Via Al Roth.
According to press reports:
The raffle, to be held on Wednesday, is to promote a tie-up between the Bridge Centre, a fertility clinic in London, and the Genetics and IVF Institute (GIVF) in Fairfax, Virginia.
The Anglo-American commercial venture was set up last autumn and is aimed principally at women in their forties and fifties who have little prospect of a successful pregnancy with fertility treatment using their own eggs. . . .
Michael Summers, a senior consultant in reproductive medicine at the Bridge, . . . believes a relaxation of restrictions on payment for egg donors in Britain will depend on the results of the next election. If the ban stays in place, he predicts infertility tourism to America will grow steadily.
Feminist law professor Bridget Crawford thinks the auction is “repulsive” and “should shock the doubt out of anyone who has ever questioned the existence of a massive commercial trade in human body parts — and human eggs, in particular.”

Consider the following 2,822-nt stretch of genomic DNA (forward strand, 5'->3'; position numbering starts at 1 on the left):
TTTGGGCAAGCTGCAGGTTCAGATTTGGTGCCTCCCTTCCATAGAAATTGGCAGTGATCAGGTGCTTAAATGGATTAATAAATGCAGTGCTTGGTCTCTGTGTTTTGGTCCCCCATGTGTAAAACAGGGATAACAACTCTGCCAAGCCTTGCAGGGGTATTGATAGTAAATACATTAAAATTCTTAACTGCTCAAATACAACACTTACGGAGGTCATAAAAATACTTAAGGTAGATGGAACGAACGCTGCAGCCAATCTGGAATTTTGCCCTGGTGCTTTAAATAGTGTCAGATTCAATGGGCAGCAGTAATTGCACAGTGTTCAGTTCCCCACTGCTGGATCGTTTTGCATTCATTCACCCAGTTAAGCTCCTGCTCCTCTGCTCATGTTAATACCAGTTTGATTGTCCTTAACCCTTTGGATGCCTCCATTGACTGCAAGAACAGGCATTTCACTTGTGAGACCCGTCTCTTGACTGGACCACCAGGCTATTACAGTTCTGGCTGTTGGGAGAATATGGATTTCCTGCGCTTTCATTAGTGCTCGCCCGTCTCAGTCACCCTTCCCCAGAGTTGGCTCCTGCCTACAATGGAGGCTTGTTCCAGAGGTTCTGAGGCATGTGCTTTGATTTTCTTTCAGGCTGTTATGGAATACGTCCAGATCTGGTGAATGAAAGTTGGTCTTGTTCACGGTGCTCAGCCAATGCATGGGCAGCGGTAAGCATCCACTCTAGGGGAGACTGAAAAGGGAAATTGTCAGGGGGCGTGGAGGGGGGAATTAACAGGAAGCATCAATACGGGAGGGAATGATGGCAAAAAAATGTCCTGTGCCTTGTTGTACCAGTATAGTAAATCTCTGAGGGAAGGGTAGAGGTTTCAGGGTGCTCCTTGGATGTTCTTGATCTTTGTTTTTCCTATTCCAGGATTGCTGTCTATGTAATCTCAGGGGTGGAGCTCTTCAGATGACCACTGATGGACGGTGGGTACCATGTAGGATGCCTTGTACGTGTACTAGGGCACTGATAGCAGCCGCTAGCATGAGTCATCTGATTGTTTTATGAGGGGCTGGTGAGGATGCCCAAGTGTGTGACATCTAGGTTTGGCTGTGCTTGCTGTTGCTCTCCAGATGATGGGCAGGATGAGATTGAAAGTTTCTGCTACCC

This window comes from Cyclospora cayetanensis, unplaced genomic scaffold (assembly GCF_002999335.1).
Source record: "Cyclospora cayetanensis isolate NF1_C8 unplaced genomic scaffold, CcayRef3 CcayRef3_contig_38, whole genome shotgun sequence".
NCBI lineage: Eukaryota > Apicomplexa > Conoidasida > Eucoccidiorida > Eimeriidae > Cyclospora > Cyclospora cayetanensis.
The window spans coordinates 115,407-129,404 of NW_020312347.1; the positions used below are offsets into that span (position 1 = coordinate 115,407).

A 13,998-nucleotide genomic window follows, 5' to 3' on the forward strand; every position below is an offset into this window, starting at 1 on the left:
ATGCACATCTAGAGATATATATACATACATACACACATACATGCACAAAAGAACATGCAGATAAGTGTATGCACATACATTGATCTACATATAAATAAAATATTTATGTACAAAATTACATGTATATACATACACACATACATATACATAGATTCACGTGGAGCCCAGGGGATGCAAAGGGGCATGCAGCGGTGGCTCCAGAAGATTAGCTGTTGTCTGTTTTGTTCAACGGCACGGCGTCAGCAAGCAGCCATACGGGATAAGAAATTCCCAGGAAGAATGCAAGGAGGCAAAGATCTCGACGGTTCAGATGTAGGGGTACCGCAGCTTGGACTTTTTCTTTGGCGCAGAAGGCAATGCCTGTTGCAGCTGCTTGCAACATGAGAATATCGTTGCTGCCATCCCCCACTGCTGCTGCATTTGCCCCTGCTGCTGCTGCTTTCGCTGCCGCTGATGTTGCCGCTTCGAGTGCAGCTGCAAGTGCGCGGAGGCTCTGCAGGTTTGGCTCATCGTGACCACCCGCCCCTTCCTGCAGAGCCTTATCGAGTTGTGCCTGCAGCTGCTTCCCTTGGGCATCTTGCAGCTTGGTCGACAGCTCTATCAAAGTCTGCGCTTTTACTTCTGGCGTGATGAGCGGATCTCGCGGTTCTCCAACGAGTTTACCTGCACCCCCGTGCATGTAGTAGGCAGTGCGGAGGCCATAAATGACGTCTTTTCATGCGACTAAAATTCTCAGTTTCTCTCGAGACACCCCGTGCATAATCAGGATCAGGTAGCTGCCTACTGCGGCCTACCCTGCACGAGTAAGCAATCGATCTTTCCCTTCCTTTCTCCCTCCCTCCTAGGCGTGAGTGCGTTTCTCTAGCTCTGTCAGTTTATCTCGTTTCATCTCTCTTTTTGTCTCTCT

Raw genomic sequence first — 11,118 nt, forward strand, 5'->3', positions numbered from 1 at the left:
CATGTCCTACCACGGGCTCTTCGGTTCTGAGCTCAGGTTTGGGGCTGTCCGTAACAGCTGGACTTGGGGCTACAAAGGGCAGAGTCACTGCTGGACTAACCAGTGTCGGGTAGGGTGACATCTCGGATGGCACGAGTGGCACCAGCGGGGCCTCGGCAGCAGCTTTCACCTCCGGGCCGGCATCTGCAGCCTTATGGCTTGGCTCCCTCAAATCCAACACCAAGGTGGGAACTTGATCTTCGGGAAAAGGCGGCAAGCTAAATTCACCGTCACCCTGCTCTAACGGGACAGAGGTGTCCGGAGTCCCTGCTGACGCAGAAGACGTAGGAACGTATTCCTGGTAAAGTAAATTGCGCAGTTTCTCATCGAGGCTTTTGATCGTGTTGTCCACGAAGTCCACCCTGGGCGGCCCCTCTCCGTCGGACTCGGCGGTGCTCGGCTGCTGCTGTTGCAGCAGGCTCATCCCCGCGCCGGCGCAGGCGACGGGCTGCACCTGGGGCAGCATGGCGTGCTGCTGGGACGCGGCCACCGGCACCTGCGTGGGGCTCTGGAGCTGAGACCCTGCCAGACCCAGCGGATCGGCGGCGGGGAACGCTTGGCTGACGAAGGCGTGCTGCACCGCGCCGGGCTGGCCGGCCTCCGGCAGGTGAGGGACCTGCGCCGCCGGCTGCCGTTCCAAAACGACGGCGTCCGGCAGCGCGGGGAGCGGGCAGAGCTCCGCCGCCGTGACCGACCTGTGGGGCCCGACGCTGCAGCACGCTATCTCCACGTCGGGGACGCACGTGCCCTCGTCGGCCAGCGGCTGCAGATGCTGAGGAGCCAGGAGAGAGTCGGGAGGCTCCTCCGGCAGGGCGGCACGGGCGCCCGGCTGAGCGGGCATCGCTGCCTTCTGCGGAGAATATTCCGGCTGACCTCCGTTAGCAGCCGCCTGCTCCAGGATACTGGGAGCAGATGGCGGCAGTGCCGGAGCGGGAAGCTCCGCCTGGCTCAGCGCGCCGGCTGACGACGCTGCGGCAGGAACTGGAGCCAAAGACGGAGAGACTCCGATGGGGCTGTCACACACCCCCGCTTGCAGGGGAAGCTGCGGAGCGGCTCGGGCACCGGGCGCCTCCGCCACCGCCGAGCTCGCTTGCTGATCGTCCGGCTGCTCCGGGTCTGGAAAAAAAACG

But the reason for the venture between Bridge and GIVF – and thus the raffle – is precisely because the U.K. prohibits commercial trade in human eggs. HFEA rules requiring donor registration and limiting egg donor compensation to lost wages and reimbursable expenses, a £250 maximum, have caused severe gamete shortages and resulting fertility tourism to other countries, which I discuss at length here. What’s repulsive is not the raffle, but the U.K.’s misguided policies on egg donor compensation, which unfortunately are making their way into some U.S. state legislatures this year.
Is An Egg Donor Like A Prostitute?
Like A Virgin? We Sell That Here!
Sunny Samaritans or Entrepreneurs? New York Allows Egg Donor Payments For Stem Cell Research
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U.K. To Reconsider Payments to Egg and Sperm Donors